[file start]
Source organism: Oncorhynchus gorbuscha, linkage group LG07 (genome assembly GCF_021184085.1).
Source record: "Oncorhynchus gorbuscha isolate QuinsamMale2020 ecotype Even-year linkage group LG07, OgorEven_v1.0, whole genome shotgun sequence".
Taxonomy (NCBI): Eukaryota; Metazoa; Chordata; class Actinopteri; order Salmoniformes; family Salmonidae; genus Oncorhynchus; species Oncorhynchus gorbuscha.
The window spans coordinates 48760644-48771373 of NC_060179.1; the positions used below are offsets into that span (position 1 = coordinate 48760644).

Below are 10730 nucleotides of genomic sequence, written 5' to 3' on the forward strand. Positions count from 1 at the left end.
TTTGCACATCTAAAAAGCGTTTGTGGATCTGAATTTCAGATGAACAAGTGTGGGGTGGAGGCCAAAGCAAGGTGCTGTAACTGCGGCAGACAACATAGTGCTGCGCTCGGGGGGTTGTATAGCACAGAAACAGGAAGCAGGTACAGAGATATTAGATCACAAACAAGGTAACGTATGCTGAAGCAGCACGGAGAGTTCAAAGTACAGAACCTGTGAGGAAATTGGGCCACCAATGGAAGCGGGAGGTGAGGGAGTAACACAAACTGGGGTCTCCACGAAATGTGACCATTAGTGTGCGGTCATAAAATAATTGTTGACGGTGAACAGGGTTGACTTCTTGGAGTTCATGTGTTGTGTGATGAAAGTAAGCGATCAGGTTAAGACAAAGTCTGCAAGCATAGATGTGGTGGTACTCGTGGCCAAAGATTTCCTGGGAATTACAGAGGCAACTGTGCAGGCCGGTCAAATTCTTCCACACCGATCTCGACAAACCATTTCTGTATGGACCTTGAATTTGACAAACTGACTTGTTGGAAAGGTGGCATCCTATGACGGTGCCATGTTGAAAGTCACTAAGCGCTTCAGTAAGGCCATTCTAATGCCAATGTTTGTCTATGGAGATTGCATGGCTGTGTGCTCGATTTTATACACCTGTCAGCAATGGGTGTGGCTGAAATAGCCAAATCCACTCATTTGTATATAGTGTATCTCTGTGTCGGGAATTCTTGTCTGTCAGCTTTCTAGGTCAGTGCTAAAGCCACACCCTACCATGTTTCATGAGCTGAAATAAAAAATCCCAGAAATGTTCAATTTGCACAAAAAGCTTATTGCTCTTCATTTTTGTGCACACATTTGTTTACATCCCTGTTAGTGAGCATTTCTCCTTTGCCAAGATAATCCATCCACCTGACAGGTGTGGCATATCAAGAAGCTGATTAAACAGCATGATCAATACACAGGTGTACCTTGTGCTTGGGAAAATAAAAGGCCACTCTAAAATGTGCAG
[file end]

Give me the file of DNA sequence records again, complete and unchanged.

Source organism: Oncorhynchus gorbuscha, linkage group LG07 (genome assembly GCF_021184085.1).
Source record: "Oncorhynchus gorbuscha isolate QuinsamMale2020 ecotype Even-year linkage group LG07, OgorEven_v1.0, whole genome shotgun sequence".
Taxonomy (NCBI): Eukaryota; Metazoa; Chordata; class Actinopteri; order Salmoniformes; family Salmonidae; genus Oncorhynchus; species Oncorhynchus gorbuscha.
The window spans coordinates 48760644-48771373 of NC_060179.1; the positions used below are offsets into that span (position 1 = coordinate 48760644).

Below are 10730 nucleotides of genomic sequence, written 5' to 3' on the forward strand. Positions count from 1 at the left end.
TTTGCACATCTAAAAAGCGTTTGTGGATCTGAATTTCAGATGAACAAGTGTGGGGTGGAGGCCAAAGCAAGGTGCTGTAACTGCGGCAGACAACATAGTGCTGCGCTCGGGGGGTTGTATAGCACAGAAACAGGAAGCAGGTACAGAGATATTAGATCACAAACAAGGTAACGTATGCTGAAGCAGCACGGAGAGTTCAAAGTACAGAACCTGTGAGGAAATTGGGCCACCAATGGAAGCGGGAGGTGAGGGAGTAACACAAACTGGGGTCTCCACGAAATGTGACCATTAGTGTGCGGTCATAAAATAATTGTTGACGGTGAACAGGGTTGACTTCTTGGAGTTCATGTGTTGTGTGATGAAAGTAAGCGATCAGGTTAAGACAAAGTCTGCAAGCATAGATGTGGTGGTACTCGTGGCCAAAGATTTCCTGGGAATTACAGAGGCAACTGTGCAGGCCGGTCAAATTCTTCCACACCGATCTCGACAAACCATTTCTGTATGGACCTTGAATTTGACAAACTGACTTGTTGGAAAGGTGGCATCCTATGACGGTGCCATGTTGAAAGTCACTAAGCGCTTCAGTAAGGCCATTCTAATGCCAATGTTTGTCTATGGAGATTGCATGGCTGTGTGCTCGATTTTATACACCTGTCAGCAATGGGTGTGGCTGAAATAGCCAAATCCACTCATTTGTATATAGTGTATCTCTGTGTCGGGAATTCTTGTCTGTCAGCTTTCTAGGTCAGTGCTAAAGCCACACCCTACCATGTTTCATGAGCTGAAATAAAAAATCCCAGAAATGTTCAATTTGCACAAAAAGCTTATTGCTCTTCATTTTTGTGCACACATTTGTTTACATCCCTGTTAGTGAGCATTTCTCCTTTGCCAAGATAATCCATCCACCTGACAGGTGTGGCATATCAAGAAGCTGATTAAACAGCATGATCAATACACAGGTGTACCTTGTGCTTGGGAAAATAAAAGGCCACTCTAAAATGTGCAG